Arts

The Broken Quill Society helps get you writing all year long. Photo: CC, public domain.

U of O club gives students space, encouragement to write

For some writers, November means hunkering down and trying to write a novel in a month. But, if writing an entire novel in a month just isn’t your speed, or you’re searching for something a little more year-round, then look no further than the University of Ottawa’s Broken Quill Society.

The Broken Quill Society is, at its simplest, a club for student writers. Meetings usually feature writing sessions where members are given a prompt and asked to write a short piece around the subject. Members can then share their creations and ask for critiques.

Several meetings are also devoted to critiques for larger projects written outside of the club—short stories, poems, even novel fragments—or to seminars where members can share the skills and tricks they’ve learned over their writing careers.  

“Mostly we’re trying to offer people a place to exercise their creativity,” said club president Erin Roach, a graduate student in counselling psychology. “It doesn’t matter what that writing is … we’ve got a pretty wide variety.”

Another of the club’s goals is to bring writers together, offering a space for writers to meet and connect, and give people a chance to talk about their work.

“It’s a space where people can write and not be distracted,” explained club vice president Michelle Gagnon, a fourth-year psychology student. “It’s also a place where fellow writers can meet each other and bounce ideas (off of) each other.”

Although the objective of the club is to offer a welcoming space for student writers, it also often pushes people out of their comfort zones, including the executive.

As Roach put it, the club members tend to skew towards fantasy, science fiction, and horror themselves, but anybody can come in and present their work, whether that be literary fiction, poetry, or even song lyrics.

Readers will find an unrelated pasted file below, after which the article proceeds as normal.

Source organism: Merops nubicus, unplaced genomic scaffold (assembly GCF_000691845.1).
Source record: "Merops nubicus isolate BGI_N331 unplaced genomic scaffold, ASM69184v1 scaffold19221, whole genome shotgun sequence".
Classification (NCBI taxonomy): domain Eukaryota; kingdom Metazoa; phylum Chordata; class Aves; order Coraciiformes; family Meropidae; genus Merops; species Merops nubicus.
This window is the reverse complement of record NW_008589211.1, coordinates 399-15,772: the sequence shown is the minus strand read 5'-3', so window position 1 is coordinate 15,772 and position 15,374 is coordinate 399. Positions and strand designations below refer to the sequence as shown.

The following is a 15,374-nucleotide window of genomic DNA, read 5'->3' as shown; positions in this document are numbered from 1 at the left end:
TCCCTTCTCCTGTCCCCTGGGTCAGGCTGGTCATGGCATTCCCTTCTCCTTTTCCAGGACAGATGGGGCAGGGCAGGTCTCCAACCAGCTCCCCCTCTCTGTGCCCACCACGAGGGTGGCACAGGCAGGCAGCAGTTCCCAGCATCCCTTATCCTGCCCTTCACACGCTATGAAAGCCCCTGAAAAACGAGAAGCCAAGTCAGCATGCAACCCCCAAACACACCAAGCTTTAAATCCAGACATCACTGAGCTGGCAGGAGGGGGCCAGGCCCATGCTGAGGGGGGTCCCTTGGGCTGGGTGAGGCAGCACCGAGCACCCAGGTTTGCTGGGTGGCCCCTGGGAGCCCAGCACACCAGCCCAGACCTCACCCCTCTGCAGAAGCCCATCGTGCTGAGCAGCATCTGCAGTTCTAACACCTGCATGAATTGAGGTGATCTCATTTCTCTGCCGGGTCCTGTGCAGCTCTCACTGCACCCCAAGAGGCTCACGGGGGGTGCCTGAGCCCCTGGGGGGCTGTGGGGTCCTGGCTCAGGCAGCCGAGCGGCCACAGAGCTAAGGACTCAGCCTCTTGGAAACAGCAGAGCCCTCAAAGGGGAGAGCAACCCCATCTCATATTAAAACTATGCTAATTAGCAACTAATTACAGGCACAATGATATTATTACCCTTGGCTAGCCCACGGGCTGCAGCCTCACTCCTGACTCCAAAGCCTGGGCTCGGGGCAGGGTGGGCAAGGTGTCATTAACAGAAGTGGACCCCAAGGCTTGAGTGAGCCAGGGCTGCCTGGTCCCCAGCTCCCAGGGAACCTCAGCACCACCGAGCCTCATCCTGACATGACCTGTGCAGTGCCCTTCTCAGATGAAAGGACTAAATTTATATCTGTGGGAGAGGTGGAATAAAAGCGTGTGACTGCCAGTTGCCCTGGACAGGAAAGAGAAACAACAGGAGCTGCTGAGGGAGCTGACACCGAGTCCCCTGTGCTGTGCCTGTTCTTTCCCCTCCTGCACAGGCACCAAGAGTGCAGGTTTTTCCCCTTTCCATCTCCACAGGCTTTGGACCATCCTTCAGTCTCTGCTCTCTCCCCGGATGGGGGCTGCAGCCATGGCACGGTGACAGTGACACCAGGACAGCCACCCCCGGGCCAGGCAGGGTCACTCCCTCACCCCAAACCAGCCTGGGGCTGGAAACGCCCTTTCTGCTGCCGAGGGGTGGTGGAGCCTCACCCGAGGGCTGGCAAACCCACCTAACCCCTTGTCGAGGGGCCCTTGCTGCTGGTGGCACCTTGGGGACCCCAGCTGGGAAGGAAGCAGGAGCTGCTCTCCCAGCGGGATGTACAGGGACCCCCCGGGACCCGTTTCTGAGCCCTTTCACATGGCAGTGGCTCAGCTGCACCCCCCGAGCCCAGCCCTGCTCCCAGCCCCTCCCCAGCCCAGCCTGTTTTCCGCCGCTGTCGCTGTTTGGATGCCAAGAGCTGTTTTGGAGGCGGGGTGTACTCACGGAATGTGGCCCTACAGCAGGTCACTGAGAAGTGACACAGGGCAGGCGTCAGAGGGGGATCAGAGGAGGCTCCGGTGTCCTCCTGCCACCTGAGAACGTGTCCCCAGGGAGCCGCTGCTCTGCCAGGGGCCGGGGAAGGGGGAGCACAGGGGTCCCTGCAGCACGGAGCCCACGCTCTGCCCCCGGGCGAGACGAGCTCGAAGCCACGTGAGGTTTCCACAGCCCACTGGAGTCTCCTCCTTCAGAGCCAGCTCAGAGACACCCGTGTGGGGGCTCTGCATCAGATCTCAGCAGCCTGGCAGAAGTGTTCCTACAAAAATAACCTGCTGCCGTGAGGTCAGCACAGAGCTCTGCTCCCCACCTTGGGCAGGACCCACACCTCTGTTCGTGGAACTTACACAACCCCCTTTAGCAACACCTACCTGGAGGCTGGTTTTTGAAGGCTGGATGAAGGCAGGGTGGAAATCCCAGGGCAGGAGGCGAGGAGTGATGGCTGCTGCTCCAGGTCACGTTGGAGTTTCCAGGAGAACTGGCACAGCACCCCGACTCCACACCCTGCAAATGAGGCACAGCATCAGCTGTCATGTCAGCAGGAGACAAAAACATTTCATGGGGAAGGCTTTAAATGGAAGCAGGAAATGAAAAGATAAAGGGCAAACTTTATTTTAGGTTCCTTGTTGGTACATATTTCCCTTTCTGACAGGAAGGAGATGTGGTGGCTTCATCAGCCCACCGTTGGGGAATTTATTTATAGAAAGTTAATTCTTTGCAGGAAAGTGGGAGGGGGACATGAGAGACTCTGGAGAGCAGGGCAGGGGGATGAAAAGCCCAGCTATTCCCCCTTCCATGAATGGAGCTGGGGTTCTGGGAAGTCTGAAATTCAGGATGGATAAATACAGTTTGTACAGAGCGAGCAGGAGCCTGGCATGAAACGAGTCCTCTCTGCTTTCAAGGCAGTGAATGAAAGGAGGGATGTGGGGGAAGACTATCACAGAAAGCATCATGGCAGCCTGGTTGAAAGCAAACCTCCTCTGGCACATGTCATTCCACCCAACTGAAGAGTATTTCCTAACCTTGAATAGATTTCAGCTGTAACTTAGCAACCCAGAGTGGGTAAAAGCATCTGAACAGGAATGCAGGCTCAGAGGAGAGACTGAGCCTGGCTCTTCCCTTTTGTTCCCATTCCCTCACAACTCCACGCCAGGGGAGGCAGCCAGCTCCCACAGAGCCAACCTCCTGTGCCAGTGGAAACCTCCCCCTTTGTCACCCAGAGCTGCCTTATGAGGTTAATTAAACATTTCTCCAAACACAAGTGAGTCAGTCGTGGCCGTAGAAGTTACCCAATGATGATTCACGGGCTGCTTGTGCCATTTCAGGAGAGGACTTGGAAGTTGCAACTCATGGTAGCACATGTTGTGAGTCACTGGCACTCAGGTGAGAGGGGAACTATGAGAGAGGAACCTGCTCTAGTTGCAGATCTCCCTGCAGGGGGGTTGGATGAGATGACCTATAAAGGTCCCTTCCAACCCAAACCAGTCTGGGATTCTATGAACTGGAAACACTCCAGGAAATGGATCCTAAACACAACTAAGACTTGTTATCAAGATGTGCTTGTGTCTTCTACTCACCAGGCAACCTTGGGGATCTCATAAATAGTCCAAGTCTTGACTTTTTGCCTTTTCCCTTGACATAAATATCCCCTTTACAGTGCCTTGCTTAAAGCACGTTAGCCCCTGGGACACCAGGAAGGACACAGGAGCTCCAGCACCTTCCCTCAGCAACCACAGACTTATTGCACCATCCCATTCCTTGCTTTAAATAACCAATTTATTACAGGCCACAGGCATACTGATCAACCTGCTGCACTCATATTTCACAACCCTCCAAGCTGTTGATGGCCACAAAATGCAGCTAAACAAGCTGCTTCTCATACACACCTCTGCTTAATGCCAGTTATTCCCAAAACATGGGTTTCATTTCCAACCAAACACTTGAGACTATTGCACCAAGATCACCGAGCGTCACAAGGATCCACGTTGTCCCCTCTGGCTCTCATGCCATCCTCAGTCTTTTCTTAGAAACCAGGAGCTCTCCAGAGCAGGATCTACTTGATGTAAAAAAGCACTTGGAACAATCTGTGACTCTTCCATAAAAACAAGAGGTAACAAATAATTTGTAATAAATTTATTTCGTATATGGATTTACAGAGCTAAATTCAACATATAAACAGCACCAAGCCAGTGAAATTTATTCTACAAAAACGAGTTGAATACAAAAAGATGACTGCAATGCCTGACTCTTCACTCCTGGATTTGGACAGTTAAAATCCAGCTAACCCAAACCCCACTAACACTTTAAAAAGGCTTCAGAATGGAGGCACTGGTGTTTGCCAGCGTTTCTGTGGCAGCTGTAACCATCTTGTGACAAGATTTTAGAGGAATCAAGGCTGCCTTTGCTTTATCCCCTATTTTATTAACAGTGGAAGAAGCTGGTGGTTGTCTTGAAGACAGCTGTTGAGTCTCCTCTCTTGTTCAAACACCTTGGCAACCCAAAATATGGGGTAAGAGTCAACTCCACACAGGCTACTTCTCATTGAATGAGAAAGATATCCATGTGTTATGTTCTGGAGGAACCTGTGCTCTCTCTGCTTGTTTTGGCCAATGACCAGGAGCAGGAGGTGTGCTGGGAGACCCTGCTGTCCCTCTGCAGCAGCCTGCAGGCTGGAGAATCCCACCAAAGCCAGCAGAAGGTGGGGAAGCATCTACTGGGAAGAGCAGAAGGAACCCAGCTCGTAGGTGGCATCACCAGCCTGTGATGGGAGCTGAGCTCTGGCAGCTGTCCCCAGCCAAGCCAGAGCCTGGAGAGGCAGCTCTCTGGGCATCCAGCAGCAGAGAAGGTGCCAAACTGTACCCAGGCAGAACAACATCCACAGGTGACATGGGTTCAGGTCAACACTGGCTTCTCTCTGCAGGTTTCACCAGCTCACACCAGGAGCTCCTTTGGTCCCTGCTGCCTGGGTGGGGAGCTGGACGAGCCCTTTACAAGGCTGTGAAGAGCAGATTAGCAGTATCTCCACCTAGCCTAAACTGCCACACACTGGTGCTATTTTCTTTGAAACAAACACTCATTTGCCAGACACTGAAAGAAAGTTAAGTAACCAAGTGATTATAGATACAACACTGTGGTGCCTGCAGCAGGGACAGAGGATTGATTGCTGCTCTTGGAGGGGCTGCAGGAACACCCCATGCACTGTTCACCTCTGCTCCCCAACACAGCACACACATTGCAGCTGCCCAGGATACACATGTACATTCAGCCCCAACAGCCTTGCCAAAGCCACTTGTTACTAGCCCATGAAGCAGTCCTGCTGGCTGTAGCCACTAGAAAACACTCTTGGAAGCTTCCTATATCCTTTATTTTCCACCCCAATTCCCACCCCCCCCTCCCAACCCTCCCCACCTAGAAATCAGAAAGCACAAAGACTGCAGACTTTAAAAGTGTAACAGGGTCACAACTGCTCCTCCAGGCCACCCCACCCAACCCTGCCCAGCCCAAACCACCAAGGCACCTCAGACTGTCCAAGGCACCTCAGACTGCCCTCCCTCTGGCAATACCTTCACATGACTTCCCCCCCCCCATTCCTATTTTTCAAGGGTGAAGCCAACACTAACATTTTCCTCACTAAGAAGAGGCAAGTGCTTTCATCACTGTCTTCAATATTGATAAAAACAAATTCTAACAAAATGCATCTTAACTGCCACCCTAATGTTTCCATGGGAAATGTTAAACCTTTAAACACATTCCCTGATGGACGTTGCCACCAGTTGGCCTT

“We do have lots of people of different interests, and we try to cater to those interests,” said Roach. “Like every so often we’ll do a contest, or a feedback workshop so people can bring in something they’ve written outside of the club and get feedback on their own work.”

Gagnon, like many in the group, credits the club with helping her stick to a writing schedule.

“It’s definitely helped me keep up the habit with writing, because I have a hard time actually being able to concentrate on writing, even though I love it,” Gagnon said. “It’s really nice to have two hours every week where we sit down and concentrate solely on stuff concerning writing, and it gets the creative juices flowing.”

Roach stressed the benefits of the club as being its open-door, casual policy—people aren’t expected to come every week or stay the whole time if they can’t.

“We’re very open, we’re pretty casual, we’re very supportive in terms of critique sessions, it’s always based on what you want as feedback … if you want a critique we will give that, but if not, we’ll give you positive feedback,” said Roach. “We try to make it a pretty welcoming environment.”

People interested in coming out to a meeting should check out the club’s Facebook page for up-to-date meeting locations, prompts, and workshop topics. To get a feel for the club, you can also check out writing examples on their website.